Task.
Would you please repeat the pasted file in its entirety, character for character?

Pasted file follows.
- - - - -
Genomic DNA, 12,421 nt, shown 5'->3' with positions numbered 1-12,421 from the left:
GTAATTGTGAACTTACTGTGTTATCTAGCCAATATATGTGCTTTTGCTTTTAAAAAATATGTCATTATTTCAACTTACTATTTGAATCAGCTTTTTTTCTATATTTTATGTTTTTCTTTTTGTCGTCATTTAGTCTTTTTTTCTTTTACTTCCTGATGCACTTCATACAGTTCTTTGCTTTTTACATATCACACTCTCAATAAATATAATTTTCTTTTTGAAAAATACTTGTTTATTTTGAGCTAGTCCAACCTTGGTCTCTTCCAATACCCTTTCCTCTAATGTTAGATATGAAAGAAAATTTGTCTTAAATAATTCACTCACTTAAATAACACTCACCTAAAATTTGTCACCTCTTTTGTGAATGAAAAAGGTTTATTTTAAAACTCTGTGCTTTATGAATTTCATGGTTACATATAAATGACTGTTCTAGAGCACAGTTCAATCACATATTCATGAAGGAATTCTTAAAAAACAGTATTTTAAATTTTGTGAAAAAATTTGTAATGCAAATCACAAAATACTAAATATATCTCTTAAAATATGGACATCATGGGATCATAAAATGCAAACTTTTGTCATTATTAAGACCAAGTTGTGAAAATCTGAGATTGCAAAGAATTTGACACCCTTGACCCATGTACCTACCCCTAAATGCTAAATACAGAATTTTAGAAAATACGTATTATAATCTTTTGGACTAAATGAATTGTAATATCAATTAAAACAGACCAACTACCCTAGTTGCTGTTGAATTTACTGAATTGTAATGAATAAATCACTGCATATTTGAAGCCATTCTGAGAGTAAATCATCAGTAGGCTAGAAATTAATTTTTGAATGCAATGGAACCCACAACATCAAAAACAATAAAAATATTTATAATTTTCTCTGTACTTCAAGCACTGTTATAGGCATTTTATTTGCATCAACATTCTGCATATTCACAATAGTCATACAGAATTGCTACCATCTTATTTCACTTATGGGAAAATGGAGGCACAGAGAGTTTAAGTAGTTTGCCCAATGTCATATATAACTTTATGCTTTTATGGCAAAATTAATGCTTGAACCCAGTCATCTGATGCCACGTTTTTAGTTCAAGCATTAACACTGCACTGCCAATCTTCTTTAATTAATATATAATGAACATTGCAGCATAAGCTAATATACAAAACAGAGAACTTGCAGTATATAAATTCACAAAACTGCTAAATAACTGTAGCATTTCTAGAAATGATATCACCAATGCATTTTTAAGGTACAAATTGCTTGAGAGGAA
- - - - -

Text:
Genomic DNA, 12,421 nt, shown 5'->3' with positions numbered 1-12,421 from the left:
GTAATTGTGAACTTACTGTGTTATCTAGCCAATATATGTGCTTTTGCTTTTAAAAAATATGTCATTATTTCAACTTACTATTTGAATCAGCTTTTTTTCTATATTTTATGTTTTTCTTTTTGTCGTCATTTAGTCTTTTTTTCTTTTACTTCCTGATGCACTTCATACAGTTCTTTGCTTTTTACATATCACACTCTCAATAAATATAATTTTCTTTTTGAAAAATACTTGTTTATTTTGAGCTAGTCCAACCTTGGTCTCTTCCAATACCCTTTCCTCTAATGTTAGATATGAAAGAAAATTTGTCTTAAATAATTCACTCACTTAAATAACACTCACCTAAAATTTGTCACCTCTTTTGTGAATGAAAAAGGTTTATTTTAAAACTCTGTGCTTTATGAATTTCATGGTTACATATAAATGACTGTTCTAGAGCACAGTTCAATCACATATTCATGAAGGAATTCTTAAAAAACAGTATTTTAAATTTTGTGAAAAAATTTGTAATGCAAATCACAAAATACTAAATATATCTCTTAAAATATGGACATCATGGGATCATAAAATGCAAACTTTTGTCATTATTAAGACCAAGTTGTGAAAATCTGAGATTGCAAAGAATTTGACACCCTTGACCCATGTACCTACCCCTAAATGCTAAATACAGAATTTTAGAAAATACGTATTATAATCTTTTGGACTAAATGAATTGTAATATCAATTAAAACAGACCAACTACCCTAGTTGCTGTTGAATTTACTGAATTGTAATGAATAAATCACTGCATATTTGAAGCCATTCTGAGAGTAAATCATCAGTAGGCTAGAAATTAATTTTTGAATGCAATGGAACCCACAACATCAAAAACAATAAAAATATTTATAATTTTCTCTGTACTTCAAGCACTGTTATAGGCATTTTATTTGCATCAACATTCTGCATATTCACAATAGTCATACAGAATTGCTACCATCTTATTTCACTTATGGGAAAATGGAGGCACAGAGAGTTTAAGTAGTTTGCCCAATGTCATATATAACTTTATGCTTTTATGGCAAAATTAATGCTTGAACCCAGTCATCTGATGCCACGTTTTTAGTTCAAGCATTAACACTGCACTGCCAATCTTCTTTAATTAATATATAATGAACATTGCAGCATAAGCTAATATACAAAACAGAGAACTTGCAGTATATAAATTCACAAAACTGCTAAATAACTGTAGCATTTCTAGAAATGATATCACCAATGCATTTTTAAGGTACAAATTGCTTGAGAGGAA